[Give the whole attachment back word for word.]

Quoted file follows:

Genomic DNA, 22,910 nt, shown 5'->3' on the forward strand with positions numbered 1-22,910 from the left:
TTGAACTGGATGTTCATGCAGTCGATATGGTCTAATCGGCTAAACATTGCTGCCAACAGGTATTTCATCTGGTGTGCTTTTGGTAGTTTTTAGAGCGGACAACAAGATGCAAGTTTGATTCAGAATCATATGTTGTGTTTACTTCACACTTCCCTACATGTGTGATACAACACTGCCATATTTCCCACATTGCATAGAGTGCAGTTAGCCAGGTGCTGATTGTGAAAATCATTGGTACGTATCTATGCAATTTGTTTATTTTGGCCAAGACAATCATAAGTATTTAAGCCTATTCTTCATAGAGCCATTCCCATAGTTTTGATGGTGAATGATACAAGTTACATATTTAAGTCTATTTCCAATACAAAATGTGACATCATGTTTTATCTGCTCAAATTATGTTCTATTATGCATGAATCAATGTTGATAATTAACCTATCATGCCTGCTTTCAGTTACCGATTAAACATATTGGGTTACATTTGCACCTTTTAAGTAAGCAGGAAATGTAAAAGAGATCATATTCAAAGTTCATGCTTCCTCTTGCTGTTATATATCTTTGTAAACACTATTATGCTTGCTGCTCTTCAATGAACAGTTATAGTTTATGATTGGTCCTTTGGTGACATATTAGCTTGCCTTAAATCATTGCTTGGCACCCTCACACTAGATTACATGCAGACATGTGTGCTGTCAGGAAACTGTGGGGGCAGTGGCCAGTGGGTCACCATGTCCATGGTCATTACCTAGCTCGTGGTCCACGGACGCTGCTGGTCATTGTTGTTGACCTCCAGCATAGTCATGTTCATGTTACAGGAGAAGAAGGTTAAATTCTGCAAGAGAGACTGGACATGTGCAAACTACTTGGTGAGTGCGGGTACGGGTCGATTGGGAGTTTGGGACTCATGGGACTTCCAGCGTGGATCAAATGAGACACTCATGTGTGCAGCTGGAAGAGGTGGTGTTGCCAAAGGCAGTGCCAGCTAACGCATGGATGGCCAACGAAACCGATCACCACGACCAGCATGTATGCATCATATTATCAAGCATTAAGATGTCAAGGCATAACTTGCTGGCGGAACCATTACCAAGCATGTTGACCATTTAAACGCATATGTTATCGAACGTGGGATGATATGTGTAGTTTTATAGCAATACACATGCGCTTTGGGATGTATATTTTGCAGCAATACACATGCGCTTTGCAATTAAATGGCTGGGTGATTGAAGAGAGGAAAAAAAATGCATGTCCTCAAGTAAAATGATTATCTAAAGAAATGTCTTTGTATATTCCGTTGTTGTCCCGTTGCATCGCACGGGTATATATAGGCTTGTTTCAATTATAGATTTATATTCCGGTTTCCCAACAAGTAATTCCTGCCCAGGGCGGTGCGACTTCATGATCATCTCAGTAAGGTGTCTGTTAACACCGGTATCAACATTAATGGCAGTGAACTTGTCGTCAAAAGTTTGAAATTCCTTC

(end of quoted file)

Genomic DNA, 22,910 nt, shown 5'->3' on the forward strand with positions numbered 1-22,910 from the left:
TTGAACTGGATGTTCATGCAGTCGATATGGTCTAATCGGCTAAACATTGCTGCCAACAGGTATTTCATCTGGTGTGCTTTTGGTAGTTTTTAGAGCGGACAACAAGATGCAAGTTTGATTCAGAATCATATGTTGTGTTTACTTCACACTTCCCTACATGTGTGATACAACACTGCCATATTTCCCACATTGCATAGAGTGCAGTTAGCCAGGTGCTGATTGTGAAAATCATTGGTACGTATCTATGCAATTTGTTTATTTTGGCCAAGACAATCATAAGTATTTAAGCCTATTCTTCATAGAGCCATTCCCATAGTTTTGATGGTGAATGATACAAGTTACATATTTAAGTCTATTTCCAATACAAAATGTGACATCATGTTTTATCTGCTCAAATTATGTTCTATTATGCATGAATCAATGTTGATAATTAACCTATCATGCCTGCTTTCAGTTACCGATTAAACATATTGGGTTACATTTGCACCTTTTAAGTAAGCAGGAAATGTAAAAGAGATCATATTCAAAGTTCATGCTTCCTCTTGCTGTTATATATCTTTGTAAACACTATTATGCTTGCTGCTCTTCAATGAACAGTTATAGTTTATGATTGGTCCTTTGGTGACATATTAGCTTGCCTTAAATCATTGCTTGGCACCCTCACACTAGATTACATGCAGACATGTGTGCTGTCAGGAAACTGTGGGGGCAGTGGCCAGTGGGTCACCATGTCCATGGTCATTACCTAGCTCGTGGTCCACGGACGCTGCTGGTCATTGTTGTTGACCTCCAGCATAGTCATGTTCATGTTACAGGAGAAGAAGGTTAAATTCTGCAAGAGAGACTGGACATGTGCAAACTACTTGGTGAGTGCGGGTACGGGTCGATTGGGAGTTTGGGACTCATGGGACTTCCAGCGTGGATCAAATGAGACACTCATGTGTGCAGCTGGAAGAGGTGGTGTTGCCAAAGGCAGTGCCAGCTAACGCATGGATGGCCAACGAAACCGATCACCACGACCAGCATGTATGCATCATATTATCAAGCATTAAGATGTCAAGGCATAACTTGCTGGCGGAACCATTACCAAGCATGTTGACCATTTAAACGCATATGTTATCGAACGTGGGATGATATGTGTAGTTTTATAGCAATACACATGCGCTTTGGGATGTATATTTTGCAGCAATACACATGCGCTTTGCAATTAAATGGCTGGGTGATTGAAGAGAGGAAAAAAAATGCATGTCCTCAAGTAAAATGATTATCTAAAGAAATGTCTTTGTATATTCCGTTGTTGTCCCGTTGCATCGCACGGGTATATATAGGCTTGTTTCAATTATAGATTTATATTCCGGTTTCCCAACAAGTAATTCCTGCCCAGGGCGGTGCGACTTCATGATCATCTCAGTAAGGTGTCTGTTAACACCGGTATCAACATTAATGGCAGTGAACTTGTCGTCAAAAGTTTGAAATTCCTTC